10/29/15 Lookout Accident - Lessons Learned

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10/29/15 Lookout Accident - Lessons Learned

Postby jjhildebrand1 » Fri Nov 06, 2015 3:49 pm

Below are the TakeAways from David Platt's accident, that were communally discussed (open-forum discussion/meeting at Ed and Janel’s home) on November 4, 2015. What follows are the generic/applicable-at any-site TakeAways and in parentheses are the specific David Platt accident TakeAways. It became apparent during the discussion, amongst the 20-30 attending members, that no one really knows what happened and that these TakeAways are reflections of possible scenarios that could’ve caused the accident. To re-iterate, what is presented below is based on analysis of what could've lead to the accident.

As is usual with accidents in any sport or industry is that they are often due to a culmination of events lining up in a specific pattern rather than a singular event. For more insight on this, please see James' Reason Swiss-Cheese model of error causation. Furthermore, root cause analysis can provide insight as well. Please take the below information and integrate into your flying, and risk management models, as you see fit and hopefully a bit more clarity will result regarding David’s tragic accident.

1. Flying near (<300' AGL) terrain (The accident initiation occurred between 150' to 250' AGL near Lookout’s north point and north ridgeline area toward the southeast). When flying in the “danger zone” of less than 300-400’ AGL, one must always consider a quickly-executed reserve toss should things go badly. “Going badly” is a subjective term for each of us and depends our own skills, preparedness, mental state, and weather conditions.

2. Possibly shifting wind conditions (Wind conditions prior to the accident were reported from the north between 10-15 mph at times, including possible wind shifts from time to time from the northwest. This could've caused turbulence, or horizontal rotor patterns, induced from the north point/north ridgeline). Rotor is most prevalent in low-moderate wind conditions where thermal strength and base wind strength is not high.

3. Along-terrain / parallel-to-terrain wind flow patterns (Along the front range, including Lookout, winds that flow parallel to the foothills [north or south flow] can produce turbulent conditions due to the air undulating and mixing around terrain features such as ridges, points, valley, and even smaller features such as treelines and rock outcroppings). It doesn’t take dramatic wind strengths to result in very turbulent conditions.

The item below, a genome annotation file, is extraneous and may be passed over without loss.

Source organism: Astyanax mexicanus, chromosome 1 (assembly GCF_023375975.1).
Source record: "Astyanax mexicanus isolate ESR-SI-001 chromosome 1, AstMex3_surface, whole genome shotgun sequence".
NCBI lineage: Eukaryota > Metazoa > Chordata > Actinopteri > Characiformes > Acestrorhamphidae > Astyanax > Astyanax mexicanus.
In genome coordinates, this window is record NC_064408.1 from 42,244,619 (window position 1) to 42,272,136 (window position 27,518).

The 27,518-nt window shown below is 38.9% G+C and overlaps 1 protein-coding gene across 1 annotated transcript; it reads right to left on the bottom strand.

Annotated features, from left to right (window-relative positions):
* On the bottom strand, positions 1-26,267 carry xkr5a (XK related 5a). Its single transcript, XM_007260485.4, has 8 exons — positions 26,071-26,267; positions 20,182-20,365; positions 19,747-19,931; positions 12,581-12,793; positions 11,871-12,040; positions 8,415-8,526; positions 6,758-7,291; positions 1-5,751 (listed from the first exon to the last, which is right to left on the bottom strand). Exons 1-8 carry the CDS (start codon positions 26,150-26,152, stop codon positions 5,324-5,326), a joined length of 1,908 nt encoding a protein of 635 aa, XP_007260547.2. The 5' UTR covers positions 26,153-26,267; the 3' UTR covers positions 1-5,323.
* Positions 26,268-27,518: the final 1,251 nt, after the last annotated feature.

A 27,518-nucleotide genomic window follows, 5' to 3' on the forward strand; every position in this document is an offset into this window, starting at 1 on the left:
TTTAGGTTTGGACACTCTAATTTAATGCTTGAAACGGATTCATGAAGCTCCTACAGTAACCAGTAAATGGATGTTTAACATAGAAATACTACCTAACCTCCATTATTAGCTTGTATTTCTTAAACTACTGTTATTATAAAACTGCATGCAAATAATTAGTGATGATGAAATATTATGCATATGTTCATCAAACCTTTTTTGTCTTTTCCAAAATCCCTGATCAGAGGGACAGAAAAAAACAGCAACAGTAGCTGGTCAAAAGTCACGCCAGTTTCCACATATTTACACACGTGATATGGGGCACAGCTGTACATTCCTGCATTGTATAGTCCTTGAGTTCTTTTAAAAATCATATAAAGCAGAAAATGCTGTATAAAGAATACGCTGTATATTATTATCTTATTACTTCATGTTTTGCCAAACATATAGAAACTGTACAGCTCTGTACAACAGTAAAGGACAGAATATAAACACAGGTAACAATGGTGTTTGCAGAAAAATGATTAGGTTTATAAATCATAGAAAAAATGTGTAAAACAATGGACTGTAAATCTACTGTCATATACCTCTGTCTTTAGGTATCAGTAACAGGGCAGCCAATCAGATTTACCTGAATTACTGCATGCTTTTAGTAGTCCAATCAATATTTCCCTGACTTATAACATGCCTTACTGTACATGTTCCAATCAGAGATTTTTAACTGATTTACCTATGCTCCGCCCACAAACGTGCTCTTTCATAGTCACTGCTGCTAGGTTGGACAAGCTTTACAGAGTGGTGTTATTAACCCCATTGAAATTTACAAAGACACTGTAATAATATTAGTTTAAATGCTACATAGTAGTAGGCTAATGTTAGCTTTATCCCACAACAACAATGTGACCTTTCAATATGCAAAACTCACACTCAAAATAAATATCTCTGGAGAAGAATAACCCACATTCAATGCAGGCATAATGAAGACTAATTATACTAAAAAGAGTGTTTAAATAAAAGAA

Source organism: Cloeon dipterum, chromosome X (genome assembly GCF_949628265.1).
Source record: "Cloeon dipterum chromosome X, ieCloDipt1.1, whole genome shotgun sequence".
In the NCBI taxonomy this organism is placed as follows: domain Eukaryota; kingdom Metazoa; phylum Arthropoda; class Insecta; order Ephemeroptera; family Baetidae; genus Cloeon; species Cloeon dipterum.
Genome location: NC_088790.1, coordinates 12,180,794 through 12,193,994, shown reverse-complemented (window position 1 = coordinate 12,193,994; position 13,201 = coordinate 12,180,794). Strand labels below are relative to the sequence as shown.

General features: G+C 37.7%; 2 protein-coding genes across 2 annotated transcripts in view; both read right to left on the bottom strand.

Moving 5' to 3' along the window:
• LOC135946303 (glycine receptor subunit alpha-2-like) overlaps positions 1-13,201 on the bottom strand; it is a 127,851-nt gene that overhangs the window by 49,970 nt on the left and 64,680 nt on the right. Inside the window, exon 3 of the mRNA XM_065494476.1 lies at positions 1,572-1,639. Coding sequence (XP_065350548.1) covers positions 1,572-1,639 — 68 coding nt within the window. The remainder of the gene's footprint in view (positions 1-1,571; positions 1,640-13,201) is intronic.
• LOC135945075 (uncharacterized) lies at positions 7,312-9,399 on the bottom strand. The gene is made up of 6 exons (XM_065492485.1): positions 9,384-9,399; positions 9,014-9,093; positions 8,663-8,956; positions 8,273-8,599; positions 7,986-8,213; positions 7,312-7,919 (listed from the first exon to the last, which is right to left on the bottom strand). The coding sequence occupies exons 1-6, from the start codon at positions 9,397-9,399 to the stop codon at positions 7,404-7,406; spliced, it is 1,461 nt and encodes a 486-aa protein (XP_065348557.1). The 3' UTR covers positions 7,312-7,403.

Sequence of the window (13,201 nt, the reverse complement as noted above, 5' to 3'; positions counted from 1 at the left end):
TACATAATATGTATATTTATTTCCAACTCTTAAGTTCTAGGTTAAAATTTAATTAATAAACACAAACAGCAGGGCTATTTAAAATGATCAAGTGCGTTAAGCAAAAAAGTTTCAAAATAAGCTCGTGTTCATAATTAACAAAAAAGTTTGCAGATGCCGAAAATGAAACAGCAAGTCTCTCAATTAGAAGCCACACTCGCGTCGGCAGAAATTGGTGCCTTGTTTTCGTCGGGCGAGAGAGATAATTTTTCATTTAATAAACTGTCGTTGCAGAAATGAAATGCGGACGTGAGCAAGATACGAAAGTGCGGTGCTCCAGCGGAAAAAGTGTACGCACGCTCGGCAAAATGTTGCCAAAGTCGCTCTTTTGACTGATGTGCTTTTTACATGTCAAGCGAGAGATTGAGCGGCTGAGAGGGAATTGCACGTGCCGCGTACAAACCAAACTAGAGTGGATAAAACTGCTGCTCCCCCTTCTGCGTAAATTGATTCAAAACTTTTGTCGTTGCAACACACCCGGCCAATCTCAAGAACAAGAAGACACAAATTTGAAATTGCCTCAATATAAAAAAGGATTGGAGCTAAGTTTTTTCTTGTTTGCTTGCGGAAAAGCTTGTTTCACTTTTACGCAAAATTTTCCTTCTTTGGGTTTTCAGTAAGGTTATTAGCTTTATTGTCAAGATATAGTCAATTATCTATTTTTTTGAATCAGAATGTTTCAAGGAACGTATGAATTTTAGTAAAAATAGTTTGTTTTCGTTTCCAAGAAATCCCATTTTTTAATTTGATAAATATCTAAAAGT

4. EN-D glider (Higher-level gliders, relative to the next level down, are more reactive, dynamic, aggressive, and even violent during the onset and recovery from an emergency event. In general, they also take longer to “start flying” again after an event, even under guidance of skilled hands.)

5. Wingovers near terrain (Wingovers can be insidious and they allow the wing to enter compromising and vulnerable attitudes given the right turbulence conditions. The wing is especially vulnerable to collapses and tucks when the energy is not adequately [slowly] bled off at the end of a wingover cycle when the wing pitches back [high angle of attack] and less loaded, likely more pronounced in higher-level wings that retain energy more efficiently.)

6. Thermal-induced turbulence (Pilot reports from the timeframe of the accident indicated that thermal-related conditions were not benign. Some pilots reported that although the lift was not that strong, the sink surrounding the lifting parcels was quite dramatic. This could’ve resulted in strong vertical shear layers between lifting and sinking parcels.)

Other safety-related tidbits to keep in mind, as we continually evaluate our own flying…

Mental state and fatigue: According to industrial safety studies and in many ways, flying, the four main causes of accidents are fatigue, frustration, rushing, and complacency. Regarding fatigue, there are many factors that can result in us being tired, worn out, and not on our A-game. When we’re tired, studies show that reaction time degrades and judgement can be impaired.

Wing-induced turbulence: When flying behind, or downwind, of any wing, especially wings that have high wing-loading, be prepared to encounter turbulence caused by induced wingtip vortices. Light wind and light/no thermal conditions allow the vortex to stay intact and thus more sharp and severe.

Stay positive everyone, and stay safe.
, ) jake

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